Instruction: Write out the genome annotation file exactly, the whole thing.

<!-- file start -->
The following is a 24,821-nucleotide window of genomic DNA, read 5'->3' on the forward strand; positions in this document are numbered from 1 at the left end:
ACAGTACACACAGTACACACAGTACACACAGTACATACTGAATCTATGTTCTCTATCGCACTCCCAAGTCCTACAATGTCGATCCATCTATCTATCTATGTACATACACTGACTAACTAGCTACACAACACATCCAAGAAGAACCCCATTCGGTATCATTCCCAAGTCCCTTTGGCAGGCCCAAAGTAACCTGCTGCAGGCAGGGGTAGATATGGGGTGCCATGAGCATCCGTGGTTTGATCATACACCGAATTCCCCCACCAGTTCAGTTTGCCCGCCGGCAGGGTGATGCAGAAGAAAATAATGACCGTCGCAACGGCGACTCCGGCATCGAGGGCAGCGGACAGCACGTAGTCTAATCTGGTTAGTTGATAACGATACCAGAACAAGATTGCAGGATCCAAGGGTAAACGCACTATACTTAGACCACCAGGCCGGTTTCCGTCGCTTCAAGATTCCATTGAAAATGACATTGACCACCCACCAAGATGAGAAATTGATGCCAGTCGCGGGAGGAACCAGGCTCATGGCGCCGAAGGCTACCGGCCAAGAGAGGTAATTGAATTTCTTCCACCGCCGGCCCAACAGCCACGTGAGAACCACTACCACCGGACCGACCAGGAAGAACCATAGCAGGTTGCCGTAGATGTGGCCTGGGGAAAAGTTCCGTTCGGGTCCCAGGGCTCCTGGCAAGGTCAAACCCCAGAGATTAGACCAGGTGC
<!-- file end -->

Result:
The following is a 24,821-nucleotide window of genomic DNA, read 5'->3' on the forward strand; positions in this document are numbered from 1 at the left end:
ACAGTACACACAGTACACACAGTACACACAGTACATACTGAATCTATGTTCTCTATCGCACTCCCAAGTCCTACAATGTCGATCCATCTATCTATCTATGTACATACACTGACTAACTAGCTACACAACACATCCAAGAAGAACCCCATTCGGTATCATTCCCAAGTCCCTTTGGCAGGCCCAAAGTAACCTGCTGCAGGCAGGGGTAGATATGGGGTGCCATGAGCATCCGTGGTTTGATCATACACCGAATTCCCCCACCAGTTCAGTTTGCCCGCCGGCAGGGTGATGCAGAAGAAAATAATGACCGTCGCAACGGCGACTCCGGCATCGAGGGCAGCGGACAGCACGTAGTCTAATCTGGTTAGTTGATAACGATACCAGAACAAGATTGCAGGATCCAAGGGTAAACGCACTATACTTAGACCACCAGGCCGGTTTCCGTCGCTTCAAGATTCCATTGAAAATGACATTGACCACCCACCAAGATGAGAAATTGATGCCAGTCGCGGGAGGAACCAGGCTCATGGCGCCGAAGGCTACCGGCCAAGAGAGGTAATTGAATTTCTTCCACCGCCGGCCCAACAGCCACGTGAGAACCACTACCACCGGACCGACCAGGAAGAACCATAGCAGGTTGCCGTAGATGTGGCCTGGGGAAAAGTTCCGTTCGGGTCCCAGGGCTCCTGGCAAGGTCAAACCCCAGAGATTAGACCAGGTGC